The Interagency Grizzly Bear Committee's Bear Spray Video for Hunters featuring Boddington backfired; it is really a perfect demonstration of why it's not safe or practical for hunters to use bear spray.

Commenter #1 writes that Dave Smith has a closed mind.

Dave Smith replies:

Just for fun, let's assume we both share a common goal: reducing the number of hunters and hikers injured as a result of surprise encounters at close range with grizzly bears.

My advice to hikers would be:

1) carry bear spray in hand.

2) if a bear is close enough to spray, spray it!!

3) never assume a charging grizzly is making a “bluff charge,” whatever that means.

4) do not use hiking poles because you'll be dragging them around by the wrist straps when you try to use bear spray after a sudden encounter at close range.

My advice to hunters would be:

a) carry an adequate weapon–a minimum of a .30 caliber rifle loaded with heavy, stout bullets

b) do not carry your rifle on a sling over your shoulder. It takes too long to bring a slung gun into action–you'll miss shots at deer and elk and you'll have no time to bring your rifle into action against a charging grizzly.

c.) if you get charged by a grizzly, keep both eyes open and do not “aim” at the bear like you're shooting at for the x ring at a target range. Focus on the bear. Your eyes are your rear sight, center of mass on the bear is your front sight.

d) In biologist Steve Herrero's classic book Bear Attacks: Their Causes and Avoidance, Herrero said you should shoot a charging bear when it gets within 100 feet (33 yards). Given Herrero's authority, there's no way you could be charged with needlessly killing a charging bear if you follow his guidelines.

It's been said that insanity is doing the same thing over and over again and expecting different results. For decades, hikers who follow agency recommendations–carry bear spray in a quickly accessible hip or chest holster–have been getting nailed by grizzlies because they did not have time to use their spray during a surprise encounter with a bear. For decades, hunters who have surprise encounters with grizzlies have been getting mauled because agencies offer no advice on how to use their rifle quickly and effectively. It's insane to keep telling hunters to carry bear spray and know how to use it. It's insane to keep telling hikers to carry bear spray in a quickly accessible hip holster or chest harness. What do you recommend?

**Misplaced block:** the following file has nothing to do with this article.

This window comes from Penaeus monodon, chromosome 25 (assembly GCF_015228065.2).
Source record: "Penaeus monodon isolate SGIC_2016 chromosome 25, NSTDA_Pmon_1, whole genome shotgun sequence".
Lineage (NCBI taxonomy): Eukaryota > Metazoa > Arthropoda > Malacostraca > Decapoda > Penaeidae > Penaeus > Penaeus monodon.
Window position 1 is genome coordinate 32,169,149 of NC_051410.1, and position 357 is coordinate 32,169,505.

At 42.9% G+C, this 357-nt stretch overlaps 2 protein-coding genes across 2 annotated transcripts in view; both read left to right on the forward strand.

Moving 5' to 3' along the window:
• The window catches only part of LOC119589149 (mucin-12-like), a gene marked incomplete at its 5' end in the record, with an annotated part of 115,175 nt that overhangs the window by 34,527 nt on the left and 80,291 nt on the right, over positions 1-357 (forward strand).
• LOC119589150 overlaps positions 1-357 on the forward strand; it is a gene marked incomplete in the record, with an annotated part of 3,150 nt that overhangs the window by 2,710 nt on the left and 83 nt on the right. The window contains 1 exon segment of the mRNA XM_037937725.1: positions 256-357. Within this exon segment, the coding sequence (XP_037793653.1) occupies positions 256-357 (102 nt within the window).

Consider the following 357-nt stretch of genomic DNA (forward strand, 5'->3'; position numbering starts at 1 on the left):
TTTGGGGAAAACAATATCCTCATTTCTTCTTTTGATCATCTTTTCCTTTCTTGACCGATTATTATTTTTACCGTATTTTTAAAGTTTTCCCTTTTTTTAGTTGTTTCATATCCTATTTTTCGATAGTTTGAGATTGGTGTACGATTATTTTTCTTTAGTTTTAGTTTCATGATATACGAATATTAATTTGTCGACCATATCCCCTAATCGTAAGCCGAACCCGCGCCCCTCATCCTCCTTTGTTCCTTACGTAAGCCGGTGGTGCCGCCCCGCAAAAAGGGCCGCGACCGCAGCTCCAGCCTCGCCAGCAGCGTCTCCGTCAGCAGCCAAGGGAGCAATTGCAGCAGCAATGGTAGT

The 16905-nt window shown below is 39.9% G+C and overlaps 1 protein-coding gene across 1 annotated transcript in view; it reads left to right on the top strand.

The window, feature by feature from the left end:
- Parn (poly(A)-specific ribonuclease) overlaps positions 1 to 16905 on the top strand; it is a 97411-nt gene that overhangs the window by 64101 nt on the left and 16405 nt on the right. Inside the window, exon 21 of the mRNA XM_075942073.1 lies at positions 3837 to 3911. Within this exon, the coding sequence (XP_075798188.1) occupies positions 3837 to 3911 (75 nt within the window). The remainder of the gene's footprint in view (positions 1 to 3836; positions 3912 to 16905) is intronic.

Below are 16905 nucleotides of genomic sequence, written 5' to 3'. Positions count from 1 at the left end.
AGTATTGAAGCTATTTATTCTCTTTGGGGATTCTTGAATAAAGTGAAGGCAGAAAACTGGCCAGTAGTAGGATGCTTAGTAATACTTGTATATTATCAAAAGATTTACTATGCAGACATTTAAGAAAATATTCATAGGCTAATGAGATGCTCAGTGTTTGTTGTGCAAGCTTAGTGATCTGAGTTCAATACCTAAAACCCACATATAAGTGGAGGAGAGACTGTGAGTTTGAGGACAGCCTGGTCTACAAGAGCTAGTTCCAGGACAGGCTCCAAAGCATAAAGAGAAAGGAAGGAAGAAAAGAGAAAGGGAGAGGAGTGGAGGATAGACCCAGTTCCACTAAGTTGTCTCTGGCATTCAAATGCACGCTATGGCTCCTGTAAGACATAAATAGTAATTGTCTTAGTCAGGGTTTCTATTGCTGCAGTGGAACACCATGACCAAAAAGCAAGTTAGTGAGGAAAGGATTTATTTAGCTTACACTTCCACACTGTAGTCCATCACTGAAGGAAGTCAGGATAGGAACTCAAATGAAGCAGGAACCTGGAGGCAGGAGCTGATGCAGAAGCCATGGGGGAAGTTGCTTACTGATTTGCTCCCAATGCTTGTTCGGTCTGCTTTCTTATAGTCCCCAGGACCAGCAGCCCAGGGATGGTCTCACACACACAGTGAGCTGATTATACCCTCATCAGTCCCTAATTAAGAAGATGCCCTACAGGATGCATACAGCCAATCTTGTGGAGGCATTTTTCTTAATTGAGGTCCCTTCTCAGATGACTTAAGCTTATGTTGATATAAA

Commenter #1 replies that Dave Smith's arguments end with dead grizzly bears, therefore he must change his mind.

Commenter #3 writes that Dave Smith is using logic and facts.

Dave Smith sums up:

To the best of my knowledge, there's never been an honest debate or discussion about the use of bear spray and firearms for self-defense in grizzly country. Here are a few questions that need answers:

1) Is “Efficacy of Firearms for Bear Deterrence in Alaska” a misleading title given that the study does not include data about firearms loaded with non-lethal deterrent rounds: rubber slugs, bean bags, shellcrackers, etc? Efficacy of Firearms for Bear Deterrence in Alaska concludes, “We encourage all persons, with or without firearms, to consider carrying a non-lethal deterrent, such as bear spray because its success rate under a variety of situations has been greater for all 3 North American species of bear than those we observed for firearms.”